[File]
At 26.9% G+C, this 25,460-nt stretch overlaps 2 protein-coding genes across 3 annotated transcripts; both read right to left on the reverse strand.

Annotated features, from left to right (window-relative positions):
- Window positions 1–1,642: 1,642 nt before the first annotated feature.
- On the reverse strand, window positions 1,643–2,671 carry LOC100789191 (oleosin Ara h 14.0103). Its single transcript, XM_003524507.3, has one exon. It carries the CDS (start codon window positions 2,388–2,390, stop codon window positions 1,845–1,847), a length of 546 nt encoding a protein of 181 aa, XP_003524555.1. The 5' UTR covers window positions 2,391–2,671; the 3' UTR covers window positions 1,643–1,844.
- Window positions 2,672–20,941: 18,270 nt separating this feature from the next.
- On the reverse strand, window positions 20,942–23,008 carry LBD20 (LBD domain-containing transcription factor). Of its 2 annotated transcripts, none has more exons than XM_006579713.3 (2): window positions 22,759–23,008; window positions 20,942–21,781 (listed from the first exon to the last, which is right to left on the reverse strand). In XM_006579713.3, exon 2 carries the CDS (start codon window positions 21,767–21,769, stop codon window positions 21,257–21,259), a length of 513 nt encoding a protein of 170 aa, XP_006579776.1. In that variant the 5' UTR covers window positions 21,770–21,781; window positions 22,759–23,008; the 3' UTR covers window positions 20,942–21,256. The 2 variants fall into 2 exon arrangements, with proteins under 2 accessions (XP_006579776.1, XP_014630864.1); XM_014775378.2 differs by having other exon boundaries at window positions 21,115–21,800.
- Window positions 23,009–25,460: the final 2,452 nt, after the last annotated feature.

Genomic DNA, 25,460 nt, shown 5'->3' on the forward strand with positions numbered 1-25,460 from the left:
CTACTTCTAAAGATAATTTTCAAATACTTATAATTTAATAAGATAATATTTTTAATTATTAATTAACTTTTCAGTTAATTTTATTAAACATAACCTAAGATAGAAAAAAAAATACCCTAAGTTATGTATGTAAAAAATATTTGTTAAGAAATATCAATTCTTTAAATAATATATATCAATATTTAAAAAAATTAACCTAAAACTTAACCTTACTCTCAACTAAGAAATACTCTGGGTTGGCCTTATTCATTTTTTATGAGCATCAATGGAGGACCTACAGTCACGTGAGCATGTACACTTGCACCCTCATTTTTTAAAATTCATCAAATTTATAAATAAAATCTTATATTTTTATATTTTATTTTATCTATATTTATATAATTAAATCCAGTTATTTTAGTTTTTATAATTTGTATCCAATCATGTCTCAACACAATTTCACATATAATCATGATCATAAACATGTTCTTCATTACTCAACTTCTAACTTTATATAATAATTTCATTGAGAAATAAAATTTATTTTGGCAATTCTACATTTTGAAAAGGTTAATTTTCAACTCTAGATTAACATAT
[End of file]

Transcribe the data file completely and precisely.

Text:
At 26.9% G+C, this 25,460-nt stretch overlaps 2 protein-coding genes across 3 annotated transcripts; both read right to left on the reverse strand.

Annotated features, from left to right (window-relative positions):
- Window positions 1–1,642: 1,642 nt before the first annotated feature.
- On the reverse strand, window positions 1,643–2,671 carry LOC100789191 (oleosin Ara h 14.0103). Its single transcript, XM_003524507.3, has one exon. It carries the CDS (start codon window positions 2,388–2,390, stop codon window positions 1,845–1,847), a length of 546 nt encoding a protein of 181 aa, XP_003524555.1. The 5' UTR covers window positions 2,391–2,671; the 3' UTR covers window positions 1,643–1,844.
- Window positions 2,672–20,941: 18,270 nt separating this feature from the next.
- On the reverse strand, window positions 20,942–23,008 carry LBD20 (LBD domain-containing transcription factor). Of its 2 annotated transcripts, none has more exons than XM_006579713.3 (2): window positions 22,759–23,008; window positions 20,942–21,781 (listed from the first exon to the last, which is right to left on the reverse strand). In XM_006579713.3, exon 2 carries the CDS (start codon window positions 21,767–21,769, stop codon window positions 21,257–21,259), a length of 513 nt encoding a protein of 170 aa, XP_006579776.1. In that variant the 5' UTR covers window positions 21,770–21,781; window positions 22,759–23,008; the 3' UTR covers window positions 20,942–21,256. The 2 variants fall into 2 exon arrangements, with proteins under 2 accessions (XP_006579776.1, XP_014630864.1); XM_014775378.2 differs by having other exon boundaries at window positions 21,115–21,800.
- Window positions 23,009–25,460: the final 2,452 nt, after the last annotated feature.

Genomic DNA, 25,460 nt, shown 5'->3' on the forward strand with positions numbered 1-25,460 from the left:
CTACTTCTAAAGATAATTTTCAAATACTTATAATTTAATAAGATAATATTTTTAATTATTAATTAACTTTTCAGTTAATTTTATTAAACATAACCTAAGATAGAAAAAAAAATACCCTAAGTTATGTATGTAAAAAATATTTGTTAAGAAATATCAATTCTTTAAATAATATATATCAATATTTAAAAAAATTAACCTAAAACTTAACCTTACTCTCAACTAAGAAATACTCTGGGTTGGCCTTATTCATTTTTTATGAGCATCAATGGAGGACCTACAGTCACGTGAGCATGTACACTTGCACCCTCATTTTTTAAAATTCATCAAATTTATAAATAAAATCTTATATTTTTATATTTTATTTTATCTATATTTATATAATTAAATCCAGTTATTTTAGTTTTTATAATTTGTATCCAATCATGTCTCAACACAATTTCACATATAATCATGATCATAAACATGTTCTTCATTACTCAACTTCTAACTTTATATAATAATTTCATTGAGAAATAAAATTTATTTTGGCAATTCTACATTTTGAAAAGGTTAATTTTCAACTCTAGATTAACATAT